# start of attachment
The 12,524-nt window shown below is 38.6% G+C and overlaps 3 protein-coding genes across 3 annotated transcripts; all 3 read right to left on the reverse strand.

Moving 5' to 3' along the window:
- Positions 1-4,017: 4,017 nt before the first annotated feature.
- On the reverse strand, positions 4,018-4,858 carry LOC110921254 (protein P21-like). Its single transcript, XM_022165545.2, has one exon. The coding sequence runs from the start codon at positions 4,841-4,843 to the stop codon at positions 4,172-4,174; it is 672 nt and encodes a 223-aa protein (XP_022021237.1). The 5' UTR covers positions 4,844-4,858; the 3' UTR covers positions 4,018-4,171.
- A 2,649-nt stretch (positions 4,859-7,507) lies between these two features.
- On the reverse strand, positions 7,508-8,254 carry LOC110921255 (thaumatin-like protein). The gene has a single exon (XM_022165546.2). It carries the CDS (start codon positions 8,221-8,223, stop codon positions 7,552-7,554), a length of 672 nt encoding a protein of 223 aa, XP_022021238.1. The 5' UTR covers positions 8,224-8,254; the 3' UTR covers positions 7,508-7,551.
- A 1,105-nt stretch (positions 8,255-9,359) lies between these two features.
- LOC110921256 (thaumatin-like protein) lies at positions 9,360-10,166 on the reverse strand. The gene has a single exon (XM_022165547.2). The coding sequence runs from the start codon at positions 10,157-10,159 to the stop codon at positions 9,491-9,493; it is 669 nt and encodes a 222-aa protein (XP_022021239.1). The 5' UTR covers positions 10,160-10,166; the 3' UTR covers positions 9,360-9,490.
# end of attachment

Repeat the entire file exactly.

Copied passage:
The 12,524-nt window shown below is 38.6% G+C and overlaps 3 protein-coding genes across 3 annotated transcripts; all 3 read right to left on the reverse strand.

Moving 5' to 3' along the window:
- Positions 1-4,017: 4,017 nt before the first annotated feature.
- On the reverse strand, positions 4,018-4,858 carry LOC110921254 (protein P21-like). Its single transcript, XM_022165545.2, has one exon. The coding sequence runs from the start codon at positions 4,841-4,843 to the stop codon at positions 4,172-4,174; it is 672 nt and encodes a 223-aa protein (XP_022021237.1). The 5' UTR covers positions 4,844-4,858; the 3' UTR covers positions 4,018-4,171.
- A 2,649-nt stretch (positions 4,859-7,507) lies between these two features.
- On the reverse strand, positions 7,508-8,254 carry LOC110921255 (thaumatin-like protein). The gene has a single exon (XM_022165546.2). It carries the CDS (start codon positions 8,221-8,223, stop codon positions 7,552-7,554), a length of 672 nt encoding a protein of 223 aa, XP_022021238.1. The 5' UTR covers positions 8,224-8,254; the 3' UTR covers positions 7,508-7,551.
- A 1,105-nt stretch (positions 8,255-9,359) lies between these two features.
- LOC110921256 (thaumatin-like protein) lies at positions 9,360-10,166 on the reverse strand. The gene has a single exon (XM_022165547.2). The coding sequence runs from the start codon at positions 10,157-10,159 to the stop codon at positions 9,491-9,493; it is 669 nt and encodes a 222-aa protein (XP_022021239.1). The 5' UTR covers positions 10,160-10,166; the 3' UTR covers positions 9,360-9,490.